Asda cuts fuel prices after retailers accused of failing to pass on savings

Drivers have suffered a rise in fuel prices almost every day since the end of April
Drivers have suffered a rise in fuel prices almost every day since the end of April
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Asda has cut fuel prices following claims that retailers were refusing to pass on a drop in wholesale costs.

The supermarket giant has reduced the price of unleaded by up to 3p per litre and diesel by up to 2p.

READ MORE: Fuel prices being kept ‘unreasonably’ high, says RAC
The new national price cap means drivers will pay no more than £1.25 per litre for unleaded and £1.28 for diesel at its 318 filling stations.

Drivers have suffered a rise in fuel prices almost every day since the end of April despite wholesale costs coming down by around 2.5p per litre since May 24.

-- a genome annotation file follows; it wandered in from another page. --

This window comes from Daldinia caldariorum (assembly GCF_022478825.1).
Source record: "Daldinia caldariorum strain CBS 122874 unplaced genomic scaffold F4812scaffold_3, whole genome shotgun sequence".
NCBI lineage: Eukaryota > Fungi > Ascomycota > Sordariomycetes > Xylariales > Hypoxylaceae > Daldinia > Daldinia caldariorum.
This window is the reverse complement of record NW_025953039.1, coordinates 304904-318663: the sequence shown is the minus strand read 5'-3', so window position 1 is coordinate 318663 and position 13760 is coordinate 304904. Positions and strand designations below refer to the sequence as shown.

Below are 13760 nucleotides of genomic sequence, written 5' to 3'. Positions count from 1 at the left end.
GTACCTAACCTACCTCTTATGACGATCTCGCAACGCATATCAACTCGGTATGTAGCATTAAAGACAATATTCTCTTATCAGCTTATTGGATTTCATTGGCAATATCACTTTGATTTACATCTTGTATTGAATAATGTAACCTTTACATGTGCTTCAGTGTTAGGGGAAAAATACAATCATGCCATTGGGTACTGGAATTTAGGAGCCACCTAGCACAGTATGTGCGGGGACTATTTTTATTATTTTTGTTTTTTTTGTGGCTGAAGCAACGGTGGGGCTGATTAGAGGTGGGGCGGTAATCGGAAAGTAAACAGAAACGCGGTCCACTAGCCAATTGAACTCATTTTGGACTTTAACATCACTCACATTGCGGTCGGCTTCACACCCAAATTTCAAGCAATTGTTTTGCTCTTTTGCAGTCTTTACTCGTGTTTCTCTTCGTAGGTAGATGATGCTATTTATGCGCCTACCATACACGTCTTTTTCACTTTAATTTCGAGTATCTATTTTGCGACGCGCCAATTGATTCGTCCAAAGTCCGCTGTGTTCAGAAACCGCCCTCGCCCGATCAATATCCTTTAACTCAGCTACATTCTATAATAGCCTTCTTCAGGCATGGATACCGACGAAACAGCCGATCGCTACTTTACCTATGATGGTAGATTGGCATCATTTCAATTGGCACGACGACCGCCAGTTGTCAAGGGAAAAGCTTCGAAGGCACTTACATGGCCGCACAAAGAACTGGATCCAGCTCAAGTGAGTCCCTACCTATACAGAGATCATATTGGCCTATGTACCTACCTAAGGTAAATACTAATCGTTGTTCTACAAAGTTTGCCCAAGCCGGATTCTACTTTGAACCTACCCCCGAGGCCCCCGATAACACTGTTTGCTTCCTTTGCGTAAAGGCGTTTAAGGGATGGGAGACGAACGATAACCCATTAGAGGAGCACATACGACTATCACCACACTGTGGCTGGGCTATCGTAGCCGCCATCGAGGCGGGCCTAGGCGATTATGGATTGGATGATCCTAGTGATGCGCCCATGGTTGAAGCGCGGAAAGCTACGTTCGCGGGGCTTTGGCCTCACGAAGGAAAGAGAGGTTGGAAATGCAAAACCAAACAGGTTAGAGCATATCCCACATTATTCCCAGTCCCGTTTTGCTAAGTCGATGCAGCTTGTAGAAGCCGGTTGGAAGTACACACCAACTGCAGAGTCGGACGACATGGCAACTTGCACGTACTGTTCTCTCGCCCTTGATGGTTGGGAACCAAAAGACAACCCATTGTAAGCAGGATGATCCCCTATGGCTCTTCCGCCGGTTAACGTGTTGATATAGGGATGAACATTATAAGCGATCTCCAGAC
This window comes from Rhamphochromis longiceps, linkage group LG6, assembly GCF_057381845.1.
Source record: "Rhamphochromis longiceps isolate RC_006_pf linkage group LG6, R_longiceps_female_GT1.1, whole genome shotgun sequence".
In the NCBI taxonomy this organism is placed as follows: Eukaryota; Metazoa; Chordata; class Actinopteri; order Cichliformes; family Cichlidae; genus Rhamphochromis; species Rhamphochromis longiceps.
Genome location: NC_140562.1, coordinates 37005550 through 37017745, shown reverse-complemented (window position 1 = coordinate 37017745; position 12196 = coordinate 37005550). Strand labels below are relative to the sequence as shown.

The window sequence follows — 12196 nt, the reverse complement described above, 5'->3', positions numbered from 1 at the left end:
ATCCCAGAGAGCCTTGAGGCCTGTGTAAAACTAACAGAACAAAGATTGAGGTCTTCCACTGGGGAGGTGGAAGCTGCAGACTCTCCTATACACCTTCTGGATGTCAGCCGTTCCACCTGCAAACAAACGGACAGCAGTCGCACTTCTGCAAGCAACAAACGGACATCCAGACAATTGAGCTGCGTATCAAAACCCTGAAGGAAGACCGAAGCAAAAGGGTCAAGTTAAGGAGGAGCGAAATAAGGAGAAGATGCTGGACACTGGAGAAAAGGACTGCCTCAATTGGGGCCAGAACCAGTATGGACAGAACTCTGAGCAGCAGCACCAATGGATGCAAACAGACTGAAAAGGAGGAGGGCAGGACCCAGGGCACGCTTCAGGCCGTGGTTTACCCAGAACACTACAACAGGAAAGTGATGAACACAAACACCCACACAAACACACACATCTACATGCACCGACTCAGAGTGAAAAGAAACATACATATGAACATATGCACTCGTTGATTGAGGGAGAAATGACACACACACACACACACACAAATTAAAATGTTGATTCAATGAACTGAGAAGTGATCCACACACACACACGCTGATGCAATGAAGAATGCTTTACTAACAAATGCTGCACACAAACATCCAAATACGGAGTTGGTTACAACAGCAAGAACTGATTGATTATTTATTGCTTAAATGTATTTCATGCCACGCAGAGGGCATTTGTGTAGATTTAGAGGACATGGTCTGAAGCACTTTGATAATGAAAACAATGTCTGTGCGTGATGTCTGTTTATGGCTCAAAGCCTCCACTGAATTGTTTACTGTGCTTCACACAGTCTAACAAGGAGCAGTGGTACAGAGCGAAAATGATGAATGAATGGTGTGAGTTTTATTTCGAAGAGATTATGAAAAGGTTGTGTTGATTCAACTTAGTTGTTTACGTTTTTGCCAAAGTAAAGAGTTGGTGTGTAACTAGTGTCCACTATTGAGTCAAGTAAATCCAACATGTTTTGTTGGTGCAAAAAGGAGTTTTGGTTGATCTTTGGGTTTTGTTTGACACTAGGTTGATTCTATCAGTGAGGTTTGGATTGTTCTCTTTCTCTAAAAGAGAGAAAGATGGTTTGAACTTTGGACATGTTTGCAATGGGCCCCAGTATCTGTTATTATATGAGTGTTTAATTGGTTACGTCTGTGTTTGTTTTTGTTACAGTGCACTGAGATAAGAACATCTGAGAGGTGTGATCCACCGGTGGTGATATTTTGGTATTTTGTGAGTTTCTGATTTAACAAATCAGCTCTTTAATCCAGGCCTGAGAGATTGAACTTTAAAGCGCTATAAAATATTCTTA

The RAC says recent falls in wholesale costs have been caused by the US drilling for more oil than in recent years, increased output from Russia and speculation that oil producing group Opec will end its restriction on production.

On Monday, average UK forecourt prices stood at £1.29 per litre for unleaded and £1.33 for diesel - the most expensive both have been since September 2014.

Asda chief executive Roger Burnley said: "We know that the cost of living is centre of mind for our customers and we will always do whatever we can to reduce that burden.

"Customers can trust us to lead the way when it comes to lowering the price of fuel and putting cash back in their pocket."

RAC spokesman Rod Dennis said: "At last, retailers have done the right thing and started to cut prices at the pumps. From our data, we could see no justification for them holding on to savings that they have been benefiting from for three weeks.

"With petrol prices rising at their fastest rate in 18 years last month, millions of households and businesses will have been feeling the effect of having to spend more on what is an essential purchase for many. Today's cuts should bring some welcome relief.

"It is absolutely right that at times when wholesale prices are falling, forecourt prices follow suit."